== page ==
I wanted to point out that it is unlikely that we can revitalize the tradition of classical music by performing mainly those new works which are agreeable at first hearing, like those of Malcolm Arnold. About all that accomplishes is to ensure a token presence of contemporary music without alienating the most elderly subscribers to symphony concerts. Younger listeners needed by music societies, on the other hand, are much more likely to be attracted by the adventure of difficult music. I have been to sold-out concerts of music by Cage, Boulez, Berio, and Carter in Paris, New York, and Boston, and the audience was always predominantly young. The main problem is how to make it possible for younger people to suspect that they might be interested.
The tradition of classical music is upheld by those works that some musicians and music lovers want passionately to play and hear. These works will survive as long as even a small group wants them enough. The contention that the programming of difficult modernist music has prevented the performance of easier works is absolutely without foundation. In referring to his autobiography, I saw that Glock gave statistics for 1961 of performances at the BBC when he was there: Benjamin Britten, 152; Sergei Prokofiev, 87; Arnold Schoenberg, 42; Francis Poulenc, 39; Malcolm Arnold, 23; Pierre Boulez, 3; Karl-Heinz Stockhausen, 1. This tiny representation of difficult modernism raised a ludicrous storm of protest. The same foolish protest is still heard today when a conductor once in a while dares to program a difficult work.
I have directly received a surprising number of responses to my article—some angry, others congratulatory—and many others were sent to the NYR. A few of the negative letters pointed out that not all difficult music is good (and it is true that most of it—like most of anything else—is junk). Others claimed that the fact that the most difficult modernist music has not been able to attract a mass audience proved that it was morally inferior. In literature, Marianne Moore and Wallace Stevens never made a living from poetry or achieved the sales figures of Ogden Nash or Kahlil Gibran; Proust could not compete with Agatha Christie. In this sense, not only commercially but aesthetically, Verdi is better than Monteverdi and Michael Jackson is better than Beethoven: they give more people aesthetic pleasure and satisfaction.
Another writer asserted that older composers made a living from their music unlike the difficult modern ones: but the most famous contemporary modernists make a perfectly good living from royalties and commissions, unlike Chopin, Schumann, and Wagner, who had to teach, conduct, or find aristocratic patrons. Still another writer merely affirmed that all serial music (except that by Bartók and a little phrase in the “Faust” Symphony by Liszt) was unbearable. Perhaps I should not complain: as I said, the fact that modernism still enrages some listeners is a proof of its continued vitality. In any case, antimodernist polemic conceals in its heart a strange paradox: When music is popular, it’s good; if it’s fashionable, it’s bad.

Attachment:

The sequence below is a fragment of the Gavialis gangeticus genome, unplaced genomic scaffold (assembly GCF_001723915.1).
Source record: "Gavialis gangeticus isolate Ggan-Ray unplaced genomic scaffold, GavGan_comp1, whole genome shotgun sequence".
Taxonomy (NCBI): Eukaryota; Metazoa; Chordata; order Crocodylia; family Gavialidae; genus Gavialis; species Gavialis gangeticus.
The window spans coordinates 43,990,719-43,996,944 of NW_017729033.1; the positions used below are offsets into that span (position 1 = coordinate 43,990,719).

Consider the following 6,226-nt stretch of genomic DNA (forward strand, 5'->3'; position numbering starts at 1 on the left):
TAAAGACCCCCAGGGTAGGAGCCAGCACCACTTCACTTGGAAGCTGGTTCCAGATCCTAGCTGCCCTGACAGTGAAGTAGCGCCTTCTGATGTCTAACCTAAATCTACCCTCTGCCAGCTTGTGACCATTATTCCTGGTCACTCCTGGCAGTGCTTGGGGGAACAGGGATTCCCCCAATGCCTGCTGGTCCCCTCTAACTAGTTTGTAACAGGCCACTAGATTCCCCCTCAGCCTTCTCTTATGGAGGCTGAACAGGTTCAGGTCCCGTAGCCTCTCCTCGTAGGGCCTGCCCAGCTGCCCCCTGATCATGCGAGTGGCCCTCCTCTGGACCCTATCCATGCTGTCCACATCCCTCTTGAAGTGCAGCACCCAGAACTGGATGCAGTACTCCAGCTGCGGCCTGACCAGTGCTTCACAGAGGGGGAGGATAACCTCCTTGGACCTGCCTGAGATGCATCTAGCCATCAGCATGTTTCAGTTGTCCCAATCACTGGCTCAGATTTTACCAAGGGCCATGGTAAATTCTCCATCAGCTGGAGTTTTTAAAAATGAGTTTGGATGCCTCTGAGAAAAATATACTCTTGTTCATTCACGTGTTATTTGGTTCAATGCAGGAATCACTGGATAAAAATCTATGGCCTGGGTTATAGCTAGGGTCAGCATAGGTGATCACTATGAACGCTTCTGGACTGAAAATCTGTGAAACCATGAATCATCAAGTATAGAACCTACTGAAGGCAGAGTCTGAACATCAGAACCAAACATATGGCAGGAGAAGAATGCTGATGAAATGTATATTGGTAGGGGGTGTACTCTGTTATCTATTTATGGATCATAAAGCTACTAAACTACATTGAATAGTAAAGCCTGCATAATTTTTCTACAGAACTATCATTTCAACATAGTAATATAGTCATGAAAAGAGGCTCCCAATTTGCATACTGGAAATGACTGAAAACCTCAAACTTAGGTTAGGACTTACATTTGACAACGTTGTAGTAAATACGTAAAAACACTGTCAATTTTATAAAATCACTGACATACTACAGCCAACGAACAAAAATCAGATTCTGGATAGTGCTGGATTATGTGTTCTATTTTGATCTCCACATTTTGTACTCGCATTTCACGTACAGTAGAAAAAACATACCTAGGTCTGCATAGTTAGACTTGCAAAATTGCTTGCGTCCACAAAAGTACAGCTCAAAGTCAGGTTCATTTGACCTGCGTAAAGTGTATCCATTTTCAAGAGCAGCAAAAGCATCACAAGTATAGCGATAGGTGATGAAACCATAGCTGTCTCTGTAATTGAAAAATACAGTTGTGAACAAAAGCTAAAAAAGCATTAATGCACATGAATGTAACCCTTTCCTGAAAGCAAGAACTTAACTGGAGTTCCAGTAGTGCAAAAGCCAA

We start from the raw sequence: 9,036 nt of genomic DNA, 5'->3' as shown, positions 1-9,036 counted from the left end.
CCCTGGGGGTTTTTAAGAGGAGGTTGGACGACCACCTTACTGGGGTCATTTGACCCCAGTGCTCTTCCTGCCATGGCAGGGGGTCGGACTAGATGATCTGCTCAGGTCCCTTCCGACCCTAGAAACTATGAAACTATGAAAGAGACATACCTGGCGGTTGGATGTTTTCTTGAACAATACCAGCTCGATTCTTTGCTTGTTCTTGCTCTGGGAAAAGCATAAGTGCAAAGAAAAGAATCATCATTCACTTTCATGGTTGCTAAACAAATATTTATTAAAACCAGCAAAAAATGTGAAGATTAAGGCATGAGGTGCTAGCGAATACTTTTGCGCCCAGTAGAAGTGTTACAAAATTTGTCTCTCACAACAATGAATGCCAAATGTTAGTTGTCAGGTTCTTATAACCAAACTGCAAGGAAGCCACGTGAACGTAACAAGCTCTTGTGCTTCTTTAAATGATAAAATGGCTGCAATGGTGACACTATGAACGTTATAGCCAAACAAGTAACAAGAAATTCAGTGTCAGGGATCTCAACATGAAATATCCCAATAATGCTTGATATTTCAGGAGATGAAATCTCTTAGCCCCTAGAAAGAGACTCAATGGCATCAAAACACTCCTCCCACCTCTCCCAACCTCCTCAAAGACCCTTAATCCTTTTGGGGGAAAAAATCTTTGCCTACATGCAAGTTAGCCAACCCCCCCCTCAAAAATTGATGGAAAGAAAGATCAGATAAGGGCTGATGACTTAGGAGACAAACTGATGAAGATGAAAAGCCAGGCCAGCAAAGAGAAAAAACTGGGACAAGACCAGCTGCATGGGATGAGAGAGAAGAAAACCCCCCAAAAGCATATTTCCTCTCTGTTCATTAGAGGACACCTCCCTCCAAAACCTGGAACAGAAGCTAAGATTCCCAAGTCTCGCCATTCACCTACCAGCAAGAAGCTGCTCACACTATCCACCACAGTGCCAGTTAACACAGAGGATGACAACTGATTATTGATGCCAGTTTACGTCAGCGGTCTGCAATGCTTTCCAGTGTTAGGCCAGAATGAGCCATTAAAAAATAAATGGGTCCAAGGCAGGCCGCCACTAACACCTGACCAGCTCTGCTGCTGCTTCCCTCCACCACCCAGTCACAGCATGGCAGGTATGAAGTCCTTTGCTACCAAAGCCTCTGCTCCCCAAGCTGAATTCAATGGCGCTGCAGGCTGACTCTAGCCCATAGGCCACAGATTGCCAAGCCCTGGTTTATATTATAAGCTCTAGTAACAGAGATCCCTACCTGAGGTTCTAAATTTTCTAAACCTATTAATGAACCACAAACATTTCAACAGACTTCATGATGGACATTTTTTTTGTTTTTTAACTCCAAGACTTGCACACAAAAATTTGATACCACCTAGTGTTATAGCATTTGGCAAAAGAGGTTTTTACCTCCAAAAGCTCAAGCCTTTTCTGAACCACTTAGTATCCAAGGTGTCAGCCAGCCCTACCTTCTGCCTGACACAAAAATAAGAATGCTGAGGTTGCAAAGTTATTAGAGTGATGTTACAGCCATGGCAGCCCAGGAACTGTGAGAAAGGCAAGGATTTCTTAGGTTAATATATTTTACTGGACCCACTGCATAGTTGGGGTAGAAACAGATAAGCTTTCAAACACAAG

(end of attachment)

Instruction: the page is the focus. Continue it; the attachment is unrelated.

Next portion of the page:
In general, the negative correspondents imagined that their dislike had equal weight with the love that others have for modernist style. But dislike has no significance and no importance if it is not accompanied by understanding—and that implies the admission of at least the possibility of love. That is what the enemies of modernism cannot concede, and that is why their criticism comes down to nothing more than an assertion that they don’t like modern music (which we knew) and can’t appreciate it (and we are sorry for them).
I have not met with performances of the composers named by Jessica Krash whose music is “sexy, amplified [???], aggressive, wild, playful, or enjoyable,” so I do not think they have yet attained a large public following. Perhaps they will, if their works are performed often enough with real enthusiasm with or without amplification. However, Krash’s characterization of the modernist works of the past fifty years as “dour and astringent” shows that she, like Lloyd Webber, has not the slightest idea why anybody likes that kind of stuff. Nothing by Boulez, Berio, or Carter, for example, sounds astringent to those who admire them, and the works of Carter which are violent and tragic would not be described as “dour” by anyone who understood them even if he were Scottish.
Of course, nobody except a masochist would go for art that is dour and astringent. This is another hint of the silly idea that nobody likes modernist style. Here is the fundamental difference between the modernist and antimodernist positions: I know why Krash and Lloyd Webber like the music they prefer, because I like it, too—sort of, at moments—but they cannot conceive that the modernist works I prefer have, not an astringent logic, but extraordinary emotional force, and give to those who love them a powerful sensuous delight.
PS: I have just been sent a record by the Music Sales Group of Companies of “popular classical music” with works by Samuel Barber, John Adams, Jean Sibelius, Jocelyn Pook, and many others. It contains a selection by Malcolm Arnold, “Maggie and Willie” from the film score to Hobson’s Choice, which has an extremely attractive Puccini-like melody dressed with English folk characteristics, an agreeable musical equivalent of that popular English dish, ravioli on toast with chips. If one is tired of art with sophisticated technique and delicate and complicated flavors, this music would be very easy to like. But it would not be good for you, morally or physically, as a steady diet.